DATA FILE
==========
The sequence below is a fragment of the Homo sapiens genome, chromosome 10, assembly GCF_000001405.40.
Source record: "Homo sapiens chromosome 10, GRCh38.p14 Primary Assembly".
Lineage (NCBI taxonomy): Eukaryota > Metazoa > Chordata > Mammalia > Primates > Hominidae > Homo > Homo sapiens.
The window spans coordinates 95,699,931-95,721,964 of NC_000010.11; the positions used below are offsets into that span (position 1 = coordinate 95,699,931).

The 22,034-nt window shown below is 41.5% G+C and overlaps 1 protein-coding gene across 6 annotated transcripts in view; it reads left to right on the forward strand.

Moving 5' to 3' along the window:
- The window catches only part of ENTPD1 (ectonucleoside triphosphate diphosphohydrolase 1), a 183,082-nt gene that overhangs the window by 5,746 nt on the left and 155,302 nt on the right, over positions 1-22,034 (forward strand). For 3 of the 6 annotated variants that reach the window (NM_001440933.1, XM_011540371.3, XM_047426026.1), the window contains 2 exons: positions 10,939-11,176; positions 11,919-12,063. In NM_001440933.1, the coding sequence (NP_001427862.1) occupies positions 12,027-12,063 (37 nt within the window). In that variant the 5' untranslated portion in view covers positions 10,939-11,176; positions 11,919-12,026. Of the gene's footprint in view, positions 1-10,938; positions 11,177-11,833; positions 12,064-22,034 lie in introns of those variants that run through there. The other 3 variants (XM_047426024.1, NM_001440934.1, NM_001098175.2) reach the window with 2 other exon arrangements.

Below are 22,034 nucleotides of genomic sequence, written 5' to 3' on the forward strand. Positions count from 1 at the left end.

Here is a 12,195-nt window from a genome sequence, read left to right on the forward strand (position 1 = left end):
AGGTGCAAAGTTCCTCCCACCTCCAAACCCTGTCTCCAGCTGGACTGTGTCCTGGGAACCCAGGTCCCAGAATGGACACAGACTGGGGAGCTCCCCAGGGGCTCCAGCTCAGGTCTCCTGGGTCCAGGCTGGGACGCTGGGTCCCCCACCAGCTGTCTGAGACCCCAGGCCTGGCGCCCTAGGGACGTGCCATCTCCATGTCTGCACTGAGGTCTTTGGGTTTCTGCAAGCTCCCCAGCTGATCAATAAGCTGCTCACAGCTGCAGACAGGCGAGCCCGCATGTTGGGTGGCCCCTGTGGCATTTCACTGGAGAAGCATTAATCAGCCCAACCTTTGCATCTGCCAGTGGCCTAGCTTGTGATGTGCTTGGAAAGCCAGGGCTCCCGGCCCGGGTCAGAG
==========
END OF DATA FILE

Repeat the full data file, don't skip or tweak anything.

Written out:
The sequence below is a fragment of the Homo sapiens genome, chromosome 10, assembly GCF_000001405.40.
Source record: "Homo sapiens chromosome 10, GRCh38.p14 Primary Assembly".
Lineage (NCBI taxonomy): Eukaryota > Metazoa > Chordata > Mammalia > Primates > Hominidae > Homo > Homo sapiens.
The window spans coordinates 95,699,931-95,721,964 of NC_000010.11; the positions used below are offsets into that span (position 1 = coordinate 95,699,931).

The 22,034-nt window shown below is 41.5% G+C and overlaps 1 protein-coding gene across 6 annotated transcripts in view; it reads left to right on the forward strand.

Moving 5' to 3' along the window:
- The window catches only part of ENTPD1 (ectonucleoside triphosphate diphosphohydrolase 1), a 183,082-nt gene that overhangs the window by 5,746 nt on the left and 155,302 nt on the right, over positions 1-22,034 (forward strand). For 3 of the 6 annotated variants that reach the window (NM_001440933.1, XM_011540371.3, XM_047426026.1), the window contains 2 exons: positions 10,939-11,176; positions 11,919-12,063. In NM_001440933.1, the coding sequence (NP_001427862.1) occupies positions 12,027-12,063 (37 nt within the window). In that variant the 5' untranslated portion in view covers positions 10,939-11,176; positions 11,919-12,026. Of the gene's footprint in view, positions 1-10,938; positions 11,177-11,833; positions 12,064-22,034 lie in introns of those variants that run through there. The other 3 variants (XM_047426024.1, NM_001440934.1, NM_001098175.2) reach the window with 2 other exon arrangements.

Below are 22,034 nucleotides of genomic sequence, written 5' to 3' on the forward strand. Positions count from 1 at the left end.

Here is a 12,195-nt window from a genome sequence, read left to right on the forward strand (position 1 = left end):
AGGTGCAAAGTTCCTCCCACCTCCAAACCCTGTCTCCAGCTGGACTGTGTCCTGGGAACCCAGGTCCCAGAATGGACACAGACTGGGGAGCTCCCCAGGGGCTCCAGCTCAGGTCTCCTGGGTCCAGGCTGGGACGCTGGGTCCCCCACCAGCTGTCTGAGACCCCAGGCCTGGCGCCCTAGGGACGTGCCATCTCCATGTCTGCACTGAGGTCTTTGGGTTTCTGCAAGCTCCCCAGCTGATCAATAAGCTGCTCACAGCTGCAGACAGGCGAGCCCGCATGTTGGGTGGCCCCTGTGGCATTTCACTGGAGAAGCATTAATCAGCCCAACCTTTGCATCTGCCAGTGGCCTAGCTTGTGATGTGCTTGGAAAGCCAGGGCTCCCGGCCCGGGTCAGAG